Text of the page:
Connect public, paid and private patent data with Google Patents Public Datasets

Combination mirror and method for production thereof

Download PDF

Info

Publication number
US6030084A
US6030084A US08982183 US98218397A US6030084A US 6030084 A US6030084 A US 6030084A US 08982183 US08982183 US 08982183 US 98218397 A US98218397 A US 98218397A US 6030084 A US6030084 A US 6030084A
Authority
US
Grant status
Grant
Patent type
Prior art keywords
mirror
lens
edge
portion
arc
Prior art date
Legal status (The legal status is an assumption and is not a legal conclusion. Google has not performed a legal analysis and makes no representation as to the accuracy of the status listed.)
Expired - Fee Related
Application number
US08982183
Inventor
William P. Schmidt
Original Assignee
Schmidt; William P.
Priority date (The priority date is an assumption and is not a legal conclusion. Google has not performed a legal analysis and makes no representation as to the accuracy of the date listed.)
Filing date
Publication date
Grant date

Links

Images

Classifications

    • GPHYSICS
    • G02OPTICS
    • G02BOPTICAL ELEMENTS, SYSTEMS, OR APPARATUS
    • G02B5/00Optical elements other than lenses

Abstract

A combination curved and flat mirror lens has a comparatively flatter top portion and a substantially convex or curved lower portion integrally formed to the top portion. The lens has a maximum radius of curvature at one end thereof continuously varying to a minimum radius of curvature at an opposite end. A method for forming such a mirror lens includes cutting such a lens out of a large sheet of curved mirror glass.

Description

CROSS-REFERENCE TO RELATED APPLICATIONS

This application is a continuation application of U.S. patent application Ser. No. 08/594,698, entitled "COMBINATION MIRROR AND METHOD FOR PRODUCTION THEREOF," filed Jan. 31, 1996, now abandoned, the disclosure of which is incorporated herein by reference.

BACKGROUND OF THE INVENTION

1. Field of the Invention

The present invention relates to mirrors. More particularly, the present invention relates to a mirror lens and assembly for mounting onto a vehicle. Even more particularly, the present invention relates to a mirror lens having a flatter portion and a substantially curved portion which cooperate to increase a user's field of view at the sides of a vehicle.

2. Prior Art

Driving a school bus can be an extremely demanding task. A school bus driver must constantly watch the road to ensure that the bus is not involved in an accident. Additionally, the driver must also keep an eye on the students to ensure that they are behaving properly.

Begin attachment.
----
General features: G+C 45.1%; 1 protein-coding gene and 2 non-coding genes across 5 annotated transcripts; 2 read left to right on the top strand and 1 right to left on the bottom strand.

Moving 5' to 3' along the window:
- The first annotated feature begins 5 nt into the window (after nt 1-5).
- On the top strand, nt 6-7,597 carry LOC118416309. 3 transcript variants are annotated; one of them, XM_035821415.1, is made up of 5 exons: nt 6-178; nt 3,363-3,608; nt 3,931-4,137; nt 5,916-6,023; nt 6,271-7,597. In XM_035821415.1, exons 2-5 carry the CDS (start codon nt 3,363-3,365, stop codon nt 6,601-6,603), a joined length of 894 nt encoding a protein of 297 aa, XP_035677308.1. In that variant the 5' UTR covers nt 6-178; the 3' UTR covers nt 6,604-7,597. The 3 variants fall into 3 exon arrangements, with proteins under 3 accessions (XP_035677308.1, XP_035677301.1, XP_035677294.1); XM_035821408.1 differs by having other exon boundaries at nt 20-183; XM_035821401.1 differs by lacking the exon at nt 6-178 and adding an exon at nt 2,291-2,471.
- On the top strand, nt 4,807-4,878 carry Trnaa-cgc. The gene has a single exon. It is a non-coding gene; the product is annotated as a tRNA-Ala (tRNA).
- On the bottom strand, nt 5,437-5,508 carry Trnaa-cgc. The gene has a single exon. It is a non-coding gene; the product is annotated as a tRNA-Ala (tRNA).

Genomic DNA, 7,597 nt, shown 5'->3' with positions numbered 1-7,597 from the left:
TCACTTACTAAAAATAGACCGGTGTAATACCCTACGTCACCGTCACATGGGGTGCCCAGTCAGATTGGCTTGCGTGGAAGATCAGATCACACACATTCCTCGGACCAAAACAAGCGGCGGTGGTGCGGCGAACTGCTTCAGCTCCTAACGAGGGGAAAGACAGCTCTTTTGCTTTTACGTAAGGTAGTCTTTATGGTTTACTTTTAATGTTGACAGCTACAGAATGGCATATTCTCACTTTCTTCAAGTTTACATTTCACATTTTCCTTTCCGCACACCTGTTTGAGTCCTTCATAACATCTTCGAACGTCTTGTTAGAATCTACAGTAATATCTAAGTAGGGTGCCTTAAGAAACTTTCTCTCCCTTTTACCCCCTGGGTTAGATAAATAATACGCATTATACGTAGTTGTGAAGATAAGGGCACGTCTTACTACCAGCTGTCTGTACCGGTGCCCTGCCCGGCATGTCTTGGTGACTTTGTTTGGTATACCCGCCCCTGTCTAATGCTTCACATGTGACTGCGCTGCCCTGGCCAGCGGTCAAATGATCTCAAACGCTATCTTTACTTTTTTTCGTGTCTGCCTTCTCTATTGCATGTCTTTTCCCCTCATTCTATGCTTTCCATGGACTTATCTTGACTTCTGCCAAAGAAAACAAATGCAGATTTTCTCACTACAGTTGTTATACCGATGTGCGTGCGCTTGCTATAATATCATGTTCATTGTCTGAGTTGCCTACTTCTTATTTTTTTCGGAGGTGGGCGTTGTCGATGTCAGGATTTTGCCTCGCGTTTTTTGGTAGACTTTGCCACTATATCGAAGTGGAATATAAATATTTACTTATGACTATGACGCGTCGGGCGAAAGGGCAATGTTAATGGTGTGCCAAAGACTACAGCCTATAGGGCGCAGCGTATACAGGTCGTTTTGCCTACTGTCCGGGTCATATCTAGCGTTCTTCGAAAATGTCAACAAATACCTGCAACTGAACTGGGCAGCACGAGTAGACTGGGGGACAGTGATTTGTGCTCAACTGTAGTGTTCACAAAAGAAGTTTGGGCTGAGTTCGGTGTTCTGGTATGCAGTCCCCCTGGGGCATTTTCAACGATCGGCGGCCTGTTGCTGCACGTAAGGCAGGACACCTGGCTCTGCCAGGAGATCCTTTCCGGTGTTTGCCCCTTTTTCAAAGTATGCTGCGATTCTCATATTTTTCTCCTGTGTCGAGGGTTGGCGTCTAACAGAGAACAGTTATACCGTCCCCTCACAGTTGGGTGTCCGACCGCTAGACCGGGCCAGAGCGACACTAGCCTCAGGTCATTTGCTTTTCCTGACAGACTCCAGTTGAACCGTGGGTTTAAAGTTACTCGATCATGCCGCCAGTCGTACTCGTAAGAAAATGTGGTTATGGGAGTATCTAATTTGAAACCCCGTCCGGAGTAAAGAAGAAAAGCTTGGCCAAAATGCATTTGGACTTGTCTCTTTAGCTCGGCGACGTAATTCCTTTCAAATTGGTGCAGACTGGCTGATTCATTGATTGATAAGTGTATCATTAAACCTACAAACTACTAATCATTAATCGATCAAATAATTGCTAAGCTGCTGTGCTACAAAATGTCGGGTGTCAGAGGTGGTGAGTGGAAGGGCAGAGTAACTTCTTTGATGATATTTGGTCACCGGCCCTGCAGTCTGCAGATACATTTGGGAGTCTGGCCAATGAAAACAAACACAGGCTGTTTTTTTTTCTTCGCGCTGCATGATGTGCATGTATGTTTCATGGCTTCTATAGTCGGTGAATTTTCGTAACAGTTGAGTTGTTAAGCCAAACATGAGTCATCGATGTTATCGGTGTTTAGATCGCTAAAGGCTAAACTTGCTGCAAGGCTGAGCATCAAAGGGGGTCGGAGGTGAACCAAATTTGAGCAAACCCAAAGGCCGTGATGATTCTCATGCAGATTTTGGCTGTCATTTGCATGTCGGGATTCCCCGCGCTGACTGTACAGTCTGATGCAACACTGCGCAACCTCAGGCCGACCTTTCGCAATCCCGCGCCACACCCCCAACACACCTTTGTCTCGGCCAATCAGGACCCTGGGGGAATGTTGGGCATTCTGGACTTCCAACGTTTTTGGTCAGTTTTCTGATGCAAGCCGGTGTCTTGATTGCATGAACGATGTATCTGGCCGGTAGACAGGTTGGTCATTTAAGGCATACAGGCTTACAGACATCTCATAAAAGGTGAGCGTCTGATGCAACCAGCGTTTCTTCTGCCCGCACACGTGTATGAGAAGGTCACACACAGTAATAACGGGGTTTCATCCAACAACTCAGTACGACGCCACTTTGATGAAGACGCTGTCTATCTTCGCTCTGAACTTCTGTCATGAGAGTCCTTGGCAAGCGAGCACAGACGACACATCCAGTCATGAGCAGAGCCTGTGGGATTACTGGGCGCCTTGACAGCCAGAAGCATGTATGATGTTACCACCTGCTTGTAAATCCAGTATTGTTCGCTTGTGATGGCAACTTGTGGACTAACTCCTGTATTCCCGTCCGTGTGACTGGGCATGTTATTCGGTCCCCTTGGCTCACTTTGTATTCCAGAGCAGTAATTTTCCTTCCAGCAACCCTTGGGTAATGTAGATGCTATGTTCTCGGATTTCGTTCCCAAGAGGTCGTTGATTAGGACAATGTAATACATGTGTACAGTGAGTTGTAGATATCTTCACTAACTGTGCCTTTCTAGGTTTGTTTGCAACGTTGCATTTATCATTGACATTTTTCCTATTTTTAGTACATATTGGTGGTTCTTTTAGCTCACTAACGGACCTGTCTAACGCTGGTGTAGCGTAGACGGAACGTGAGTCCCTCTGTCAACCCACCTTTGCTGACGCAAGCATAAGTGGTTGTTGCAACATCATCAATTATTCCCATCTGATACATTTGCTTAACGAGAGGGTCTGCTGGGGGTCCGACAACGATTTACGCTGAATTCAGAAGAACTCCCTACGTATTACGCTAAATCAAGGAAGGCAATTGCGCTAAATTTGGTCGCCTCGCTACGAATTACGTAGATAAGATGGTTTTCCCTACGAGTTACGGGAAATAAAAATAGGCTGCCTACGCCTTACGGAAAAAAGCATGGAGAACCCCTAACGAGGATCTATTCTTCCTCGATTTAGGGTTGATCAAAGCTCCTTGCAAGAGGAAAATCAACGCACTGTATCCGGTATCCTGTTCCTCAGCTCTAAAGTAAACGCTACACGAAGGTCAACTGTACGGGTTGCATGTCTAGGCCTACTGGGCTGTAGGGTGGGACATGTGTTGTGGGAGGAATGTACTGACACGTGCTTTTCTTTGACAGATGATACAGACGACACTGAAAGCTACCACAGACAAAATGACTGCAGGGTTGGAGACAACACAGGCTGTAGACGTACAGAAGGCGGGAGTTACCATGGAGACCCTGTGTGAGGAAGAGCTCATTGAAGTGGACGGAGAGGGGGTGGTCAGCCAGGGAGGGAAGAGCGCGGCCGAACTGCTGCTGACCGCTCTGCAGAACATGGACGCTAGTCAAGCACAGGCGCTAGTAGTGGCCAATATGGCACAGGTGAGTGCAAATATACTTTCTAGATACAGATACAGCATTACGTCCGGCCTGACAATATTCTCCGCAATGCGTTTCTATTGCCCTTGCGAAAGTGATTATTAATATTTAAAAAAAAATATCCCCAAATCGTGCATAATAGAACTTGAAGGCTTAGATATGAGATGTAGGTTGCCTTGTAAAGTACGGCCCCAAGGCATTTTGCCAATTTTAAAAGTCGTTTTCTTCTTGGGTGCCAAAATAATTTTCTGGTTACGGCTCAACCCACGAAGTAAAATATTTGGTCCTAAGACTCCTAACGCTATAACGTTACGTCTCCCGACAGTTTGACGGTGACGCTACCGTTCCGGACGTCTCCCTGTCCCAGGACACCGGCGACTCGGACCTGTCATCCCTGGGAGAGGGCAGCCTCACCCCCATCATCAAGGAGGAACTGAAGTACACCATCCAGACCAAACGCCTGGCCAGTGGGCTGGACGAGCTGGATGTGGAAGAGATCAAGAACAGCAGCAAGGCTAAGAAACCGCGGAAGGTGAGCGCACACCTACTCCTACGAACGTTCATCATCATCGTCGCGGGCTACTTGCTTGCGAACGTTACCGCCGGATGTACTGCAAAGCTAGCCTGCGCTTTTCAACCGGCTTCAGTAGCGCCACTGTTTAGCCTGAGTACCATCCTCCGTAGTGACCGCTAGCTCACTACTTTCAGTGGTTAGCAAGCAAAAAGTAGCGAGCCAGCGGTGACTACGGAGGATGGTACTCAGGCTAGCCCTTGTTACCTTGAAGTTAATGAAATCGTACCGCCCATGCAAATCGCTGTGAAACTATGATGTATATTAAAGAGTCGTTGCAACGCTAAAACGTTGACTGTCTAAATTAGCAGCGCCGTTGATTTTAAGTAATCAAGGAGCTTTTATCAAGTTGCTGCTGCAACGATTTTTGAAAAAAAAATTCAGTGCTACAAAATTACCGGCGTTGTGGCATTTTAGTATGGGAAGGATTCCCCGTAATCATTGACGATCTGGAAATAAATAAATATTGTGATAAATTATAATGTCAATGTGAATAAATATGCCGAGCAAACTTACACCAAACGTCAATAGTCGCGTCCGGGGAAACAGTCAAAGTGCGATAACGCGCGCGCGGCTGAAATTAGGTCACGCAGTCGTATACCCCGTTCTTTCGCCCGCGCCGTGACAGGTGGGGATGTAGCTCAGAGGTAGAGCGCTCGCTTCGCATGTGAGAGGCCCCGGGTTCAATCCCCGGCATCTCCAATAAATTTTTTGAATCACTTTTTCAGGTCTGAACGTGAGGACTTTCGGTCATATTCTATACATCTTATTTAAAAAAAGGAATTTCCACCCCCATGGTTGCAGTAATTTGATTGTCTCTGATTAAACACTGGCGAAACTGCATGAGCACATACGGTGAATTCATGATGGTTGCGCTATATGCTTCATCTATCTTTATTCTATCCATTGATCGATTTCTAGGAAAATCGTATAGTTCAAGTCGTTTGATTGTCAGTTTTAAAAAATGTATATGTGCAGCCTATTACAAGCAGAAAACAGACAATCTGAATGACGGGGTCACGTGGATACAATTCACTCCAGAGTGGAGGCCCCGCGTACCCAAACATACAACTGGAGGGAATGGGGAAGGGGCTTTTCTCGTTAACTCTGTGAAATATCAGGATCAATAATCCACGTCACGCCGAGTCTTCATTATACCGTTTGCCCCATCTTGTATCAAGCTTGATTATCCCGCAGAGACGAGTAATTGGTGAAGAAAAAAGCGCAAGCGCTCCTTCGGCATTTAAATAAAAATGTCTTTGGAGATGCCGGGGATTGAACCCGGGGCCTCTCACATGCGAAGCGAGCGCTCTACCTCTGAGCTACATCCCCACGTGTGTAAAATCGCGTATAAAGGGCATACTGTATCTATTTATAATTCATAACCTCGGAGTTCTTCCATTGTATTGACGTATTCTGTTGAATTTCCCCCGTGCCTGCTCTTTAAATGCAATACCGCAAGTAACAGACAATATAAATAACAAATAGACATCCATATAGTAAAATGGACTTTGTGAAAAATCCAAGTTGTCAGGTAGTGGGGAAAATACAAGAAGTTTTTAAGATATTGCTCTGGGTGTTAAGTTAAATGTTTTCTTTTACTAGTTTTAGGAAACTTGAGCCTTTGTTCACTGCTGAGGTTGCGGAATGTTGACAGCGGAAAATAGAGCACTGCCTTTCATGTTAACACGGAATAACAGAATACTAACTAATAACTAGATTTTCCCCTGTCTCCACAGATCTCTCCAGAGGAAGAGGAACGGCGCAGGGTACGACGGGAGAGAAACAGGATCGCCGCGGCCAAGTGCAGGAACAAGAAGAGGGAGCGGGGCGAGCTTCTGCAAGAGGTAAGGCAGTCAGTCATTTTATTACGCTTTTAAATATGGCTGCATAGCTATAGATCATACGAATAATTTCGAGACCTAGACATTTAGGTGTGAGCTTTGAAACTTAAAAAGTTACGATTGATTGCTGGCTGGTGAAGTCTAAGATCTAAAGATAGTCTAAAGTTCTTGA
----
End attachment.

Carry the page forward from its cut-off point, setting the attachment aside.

One of the most important tasks of the driver, though, is ensuring the safety of the students as they board and exit the bus. Every year, the National Safety Council reports the occurrence of thousands of school bus accidents. In accidents where a child is injured or killed, it is usually a direct result of being struck by the bus itself while the child is boarding or exiting the bus. During these "critical" periods of time, the bus driver must be checking the exterior of the bus, and more particularly, the sides, and front of the bus. To aid in this process, many differently configured mirrors have been developed.

For example, U.S. Pat. No. 4,804,257 issued Feb. 14, 1989 to Schmidt et alia discloses two separate mirrors attached to a U-shaped bar. The mirrors are externally mounted to a school bus to ensure that the driver can see what is taking place at and around the sides of the bus. The mirrors used are generally denoted as flat mirrors; however, it has been instituted in the art that one of the two separate mirrors may be a circular-based convex mirror which is utilized to provide a larger viewing area for the bus driver.

Additionally, U.S. Pat. No. 5,084,785 teaches an Aspheric Elliptical Paraboloid SAFETY MIRROR which is mountable adjacent the perimeter of a vehicle to expand the field of view of the driver. Although the mirror taught in the '785 patent provides an expanded field of view, it substantially distorts the images reflected therein. This makes the driver's job of processing and understanding the images much more difficult. Also, the field of view provided by a single convex mirror generally is not as great as that afforded by the use of two separate mirrors.

Several problems exist when using two separate mirrors attached to the side of a vehicle, such as a school bus. First, there has to this point always been some amount of overlapping field of view when utilizing a flat mirror in conjunction with a convex mirror. This causes perceptual problems for the driver in that the overlap makes it difficult for the driver to distinguish actual distances of objects. As such, it is difficult for the driver to develop a clear picture of what is being seen. Driver's which use a plurality of mirrors externally mounted to a vehicle, generally, must obtain training to learn how to interpret the size and distance of the objects represented by the images in the mirror.